Review: 'Subject to Change' keeps you chuckling
The six-member cast of the Duluth Playhouse production "Subject to Change" doesn't have a stinker in the lot. Director Julie Unulock has pegged 'em right on this one, choosing five Playhouse veterans and one Renegade Theatre regular so in-charact...
The six-member cast of the Duluth Playhouse production "Subject to Change" doesn't have a stinker in the lot.
Director Julie Unulock has pegged 'em right on this one, choosing five Playhouse veterans and one Renegade Theatre regular so in-character that this Jules Tasca comedy will keep you chuckling beginning to end.
The story is about the liberation of two aging sisters, longtime housemates, who ultimately get a reprieve from each other and from the past.
Gertrude, played by Jill Hoffman, has functioned for years as a co-dependent servant to her sister Madeline. When Gertrude abruptly disappears, sis Madeline, played by Priscilla Manisto, acts as though the sky has fallen.
The loss of Gertrude is felt by the whole community.
She's been supporting not only her leaching sister but also the school district, the Girl Scouts, her church and all kinds of other volunteer endeavors.
Their mainstay is gone, and while police are dragging the river, heartless Madeline can only grouse that her chief, cook and bottle-washer has disappeared.
Neighbor Joanne, played by Bernie Nordman, fills in as Madeline's thrall.
She tidies, begs the 260-pound protagonist to eat and offers her cash. But Madeline is so upset that she's lost her gravy train, her source of cigarettes and sustenance, that she doesn't snatch up the offers.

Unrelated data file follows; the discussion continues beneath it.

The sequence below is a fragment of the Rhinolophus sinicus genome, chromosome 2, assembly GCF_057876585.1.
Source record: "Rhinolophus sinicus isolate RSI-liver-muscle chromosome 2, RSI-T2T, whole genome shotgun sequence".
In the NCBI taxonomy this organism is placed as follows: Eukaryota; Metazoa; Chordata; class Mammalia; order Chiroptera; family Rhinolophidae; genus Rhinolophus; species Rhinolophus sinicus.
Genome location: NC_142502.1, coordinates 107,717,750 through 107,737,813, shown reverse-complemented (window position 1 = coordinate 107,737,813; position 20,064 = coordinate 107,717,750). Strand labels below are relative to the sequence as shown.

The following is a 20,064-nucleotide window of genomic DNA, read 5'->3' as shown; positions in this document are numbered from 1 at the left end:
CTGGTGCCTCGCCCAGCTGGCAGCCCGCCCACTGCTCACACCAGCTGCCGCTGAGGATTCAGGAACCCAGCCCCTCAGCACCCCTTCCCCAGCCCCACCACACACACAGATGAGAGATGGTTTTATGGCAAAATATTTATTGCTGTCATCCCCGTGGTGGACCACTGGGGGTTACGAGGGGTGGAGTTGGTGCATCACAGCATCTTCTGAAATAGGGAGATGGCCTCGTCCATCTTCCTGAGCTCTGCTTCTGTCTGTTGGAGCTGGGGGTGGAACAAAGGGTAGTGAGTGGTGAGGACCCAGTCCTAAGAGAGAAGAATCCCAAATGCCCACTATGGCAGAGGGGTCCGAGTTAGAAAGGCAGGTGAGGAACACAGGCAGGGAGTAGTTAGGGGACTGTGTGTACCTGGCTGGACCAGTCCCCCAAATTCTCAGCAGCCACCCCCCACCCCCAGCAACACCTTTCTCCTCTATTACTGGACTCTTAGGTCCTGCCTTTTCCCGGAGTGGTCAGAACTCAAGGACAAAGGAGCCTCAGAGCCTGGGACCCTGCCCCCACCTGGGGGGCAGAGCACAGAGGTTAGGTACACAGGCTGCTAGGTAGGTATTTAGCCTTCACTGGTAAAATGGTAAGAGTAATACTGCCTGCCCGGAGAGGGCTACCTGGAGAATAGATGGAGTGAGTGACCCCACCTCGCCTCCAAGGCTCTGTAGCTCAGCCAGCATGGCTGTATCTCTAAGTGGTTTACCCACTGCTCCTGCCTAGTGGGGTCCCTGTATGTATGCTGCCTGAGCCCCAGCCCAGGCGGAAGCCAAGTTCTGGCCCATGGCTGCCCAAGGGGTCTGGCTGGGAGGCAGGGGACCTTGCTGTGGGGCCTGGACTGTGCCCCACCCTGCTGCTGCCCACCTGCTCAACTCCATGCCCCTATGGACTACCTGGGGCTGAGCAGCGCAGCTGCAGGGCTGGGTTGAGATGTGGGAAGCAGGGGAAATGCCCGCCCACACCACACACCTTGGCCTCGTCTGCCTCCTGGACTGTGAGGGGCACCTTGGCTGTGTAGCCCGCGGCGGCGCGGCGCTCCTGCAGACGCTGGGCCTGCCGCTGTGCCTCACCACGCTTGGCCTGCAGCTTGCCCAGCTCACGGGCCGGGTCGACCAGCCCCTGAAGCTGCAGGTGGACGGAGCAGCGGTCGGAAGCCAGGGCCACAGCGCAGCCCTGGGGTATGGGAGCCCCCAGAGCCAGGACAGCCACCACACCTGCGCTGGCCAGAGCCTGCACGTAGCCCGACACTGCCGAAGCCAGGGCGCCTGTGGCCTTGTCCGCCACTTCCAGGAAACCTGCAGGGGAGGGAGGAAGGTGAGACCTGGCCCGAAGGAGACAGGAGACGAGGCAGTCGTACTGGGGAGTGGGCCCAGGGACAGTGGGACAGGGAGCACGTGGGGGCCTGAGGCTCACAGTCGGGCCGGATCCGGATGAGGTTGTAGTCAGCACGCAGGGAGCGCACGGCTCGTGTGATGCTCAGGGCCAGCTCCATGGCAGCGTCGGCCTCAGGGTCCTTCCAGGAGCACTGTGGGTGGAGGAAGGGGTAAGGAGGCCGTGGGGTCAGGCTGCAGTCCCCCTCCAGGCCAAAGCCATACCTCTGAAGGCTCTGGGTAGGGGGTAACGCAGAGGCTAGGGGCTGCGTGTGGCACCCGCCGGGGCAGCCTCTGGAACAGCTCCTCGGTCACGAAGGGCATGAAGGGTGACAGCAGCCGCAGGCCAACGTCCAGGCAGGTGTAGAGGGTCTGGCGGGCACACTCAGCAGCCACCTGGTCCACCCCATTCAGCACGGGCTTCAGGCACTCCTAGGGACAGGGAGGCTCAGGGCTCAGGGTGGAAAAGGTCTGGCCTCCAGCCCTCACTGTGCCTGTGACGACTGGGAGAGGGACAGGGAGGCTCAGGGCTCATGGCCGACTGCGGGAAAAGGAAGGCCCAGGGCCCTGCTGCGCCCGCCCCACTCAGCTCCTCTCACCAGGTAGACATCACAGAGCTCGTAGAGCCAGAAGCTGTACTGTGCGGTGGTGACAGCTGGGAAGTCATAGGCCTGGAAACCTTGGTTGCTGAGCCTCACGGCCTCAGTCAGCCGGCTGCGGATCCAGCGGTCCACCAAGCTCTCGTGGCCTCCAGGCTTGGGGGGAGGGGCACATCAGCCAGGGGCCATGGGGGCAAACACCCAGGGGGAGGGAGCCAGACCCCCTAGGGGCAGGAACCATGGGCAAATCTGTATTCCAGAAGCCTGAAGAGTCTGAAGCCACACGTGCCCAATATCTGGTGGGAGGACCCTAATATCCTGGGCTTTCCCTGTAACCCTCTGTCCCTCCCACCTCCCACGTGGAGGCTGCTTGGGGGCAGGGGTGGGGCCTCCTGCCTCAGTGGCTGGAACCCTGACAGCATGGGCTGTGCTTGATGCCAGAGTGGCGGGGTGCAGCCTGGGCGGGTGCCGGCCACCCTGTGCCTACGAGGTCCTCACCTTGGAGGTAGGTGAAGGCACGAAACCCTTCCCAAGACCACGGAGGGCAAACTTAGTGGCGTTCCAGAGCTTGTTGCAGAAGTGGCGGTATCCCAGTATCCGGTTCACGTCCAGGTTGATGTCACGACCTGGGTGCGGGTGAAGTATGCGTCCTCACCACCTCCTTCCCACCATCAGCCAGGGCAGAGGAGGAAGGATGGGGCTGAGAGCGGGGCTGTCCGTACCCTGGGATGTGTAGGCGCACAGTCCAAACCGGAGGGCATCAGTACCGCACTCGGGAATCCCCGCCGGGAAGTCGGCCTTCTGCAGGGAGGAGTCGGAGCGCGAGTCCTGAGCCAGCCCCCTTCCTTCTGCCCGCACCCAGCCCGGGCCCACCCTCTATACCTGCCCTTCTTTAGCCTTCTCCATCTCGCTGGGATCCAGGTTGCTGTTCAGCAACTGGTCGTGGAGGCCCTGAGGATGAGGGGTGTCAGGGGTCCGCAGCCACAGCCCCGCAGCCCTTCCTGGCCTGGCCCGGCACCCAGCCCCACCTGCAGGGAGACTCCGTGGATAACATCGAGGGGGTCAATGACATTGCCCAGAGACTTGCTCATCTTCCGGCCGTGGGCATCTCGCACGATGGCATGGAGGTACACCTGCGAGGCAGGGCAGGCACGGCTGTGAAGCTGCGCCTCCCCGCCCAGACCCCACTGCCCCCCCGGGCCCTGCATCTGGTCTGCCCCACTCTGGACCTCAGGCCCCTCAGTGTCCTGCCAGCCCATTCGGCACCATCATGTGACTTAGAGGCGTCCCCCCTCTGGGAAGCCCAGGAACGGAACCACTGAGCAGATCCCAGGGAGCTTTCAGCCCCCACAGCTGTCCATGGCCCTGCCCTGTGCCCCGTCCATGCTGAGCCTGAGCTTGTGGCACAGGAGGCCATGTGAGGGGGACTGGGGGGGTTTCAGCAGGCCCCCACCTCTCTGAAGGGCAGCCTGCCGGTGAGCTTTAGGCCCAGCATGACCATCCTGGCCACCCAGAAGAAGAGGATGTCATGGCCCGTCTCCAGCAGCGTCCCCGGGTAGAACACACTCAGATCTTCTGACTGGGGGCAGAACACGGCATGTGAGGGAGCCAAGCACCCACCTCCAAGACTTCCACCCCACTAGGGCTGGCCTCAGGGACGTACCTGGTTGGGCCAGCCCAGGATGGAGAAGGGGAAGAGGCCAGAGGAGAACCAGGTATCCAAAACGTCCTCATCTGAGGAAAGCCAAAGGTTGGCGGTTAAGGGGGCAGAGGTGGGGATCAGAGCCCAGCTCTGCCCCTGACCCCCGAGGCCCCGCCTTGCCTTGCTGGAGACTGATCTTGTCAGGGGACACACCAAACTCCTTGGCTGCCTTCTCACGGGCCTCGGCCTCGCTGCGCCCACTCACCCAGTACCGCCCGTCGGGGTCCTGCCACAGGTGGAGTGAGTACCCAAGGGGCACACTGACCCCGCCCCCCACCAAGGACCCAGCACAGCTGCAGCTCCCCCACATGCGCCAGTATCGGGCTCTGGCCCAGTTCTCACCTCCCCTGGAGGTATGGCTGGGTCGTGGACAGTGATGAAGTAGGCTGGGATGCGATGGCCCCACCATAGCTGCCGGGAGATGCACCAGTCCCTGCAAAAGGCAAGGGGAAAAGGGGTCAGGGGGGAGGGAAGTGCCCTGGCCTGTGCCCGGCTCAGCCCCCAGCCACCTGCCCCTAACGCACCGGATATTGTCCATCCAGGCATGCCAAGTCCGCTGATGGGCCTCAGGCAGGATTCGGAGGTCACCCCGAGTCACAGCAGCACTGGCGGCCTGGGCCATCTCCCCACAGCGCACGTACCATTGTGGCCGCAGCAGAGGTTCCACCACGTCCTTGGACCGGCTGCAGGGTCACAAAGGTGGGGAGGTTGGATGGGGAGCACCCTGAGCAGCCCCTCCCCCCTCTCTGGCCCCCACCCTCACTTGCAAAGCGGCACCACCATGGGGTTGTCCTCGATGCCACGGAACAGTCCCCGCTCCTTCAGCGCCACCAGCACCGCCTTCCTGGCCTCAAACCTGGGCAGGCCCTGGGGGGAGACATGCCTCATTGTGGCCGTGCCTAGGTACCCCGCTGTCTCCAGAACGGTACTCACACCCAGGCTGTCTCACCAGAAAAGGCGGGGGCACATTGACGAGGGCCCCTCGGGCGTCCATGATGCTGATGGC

Her bad-mouthing borders on downright abusive, and her manners likewise. She doesn't work at a job or lift a finger in the house.
Mel Sando's set design, a middle class living room, is totally believable -- that is in a household with kids.
My friend Carla said, "It looks like home!" Papers, dishes and soft drink cans are strewn; stuff is on couches and chairs. Gertrude has been lost for three weeks.
When she shows up, it turns out she was off with a brand-new beau, Erwin Leeds, played convincingly by Renegade's Scott Manisto (also Priscilla's husband).
Realizing the extreme loneliness amidst the busyness of her life, she had dropped it all to go off on an adventure to Vermont.
And now, Erwin has asked Gert to marry him, though he comes with a price. Swilling octogenarian mom Leeds, played by Jeanne Frodesen, is a hoot.
During the bulk of the play, domineering slob Madeline and the whole community try to coerce goody-two-shoes Gert to drop her love life and come back and take care of them. It's a tug-of-war.
Gertrude is already reading "Sex With the Elderly" by Patience N. Prayer. Madeline bombards her with one-liners: "Your next sacrament should be extreme unction."
Beneath the sisters' funny, sometimes scathing, sometimes obsequious repartee is extreme loneliness. They haven't spoken with each other in decades.
Mr. Pignitelli, played by Alan Zeppa, breaks the impasse toward the play's end.
It's too bad his character isn't introduced earlier. Alan Zeppa, a member of my own church, is so caught up in Pignitelli he's unrecognizable after first being recognized. And what he can do with an Italian accent to Bugs Bunny!
The costumes were perfect. The orchestration of scene changes during intermission was itself entertaining. This is a "must go," and bring your sister.
The remaining run is from Wednesday, Jan. 31 through Saturday, Feb. 3, at 7:30 p.m., and concludes with a 2 p.m. matinee Sunday, Feb. 4, at the Duluth Playhouse in the Depot, 506 W. Michigan. Tickets are $10, $9 for seniors. Call 733-7555 to reserve seats or for group rates.
Kriss Osbakken is a writer who lives in Duluth and Herbster, Wis. She can be reached by e-mail at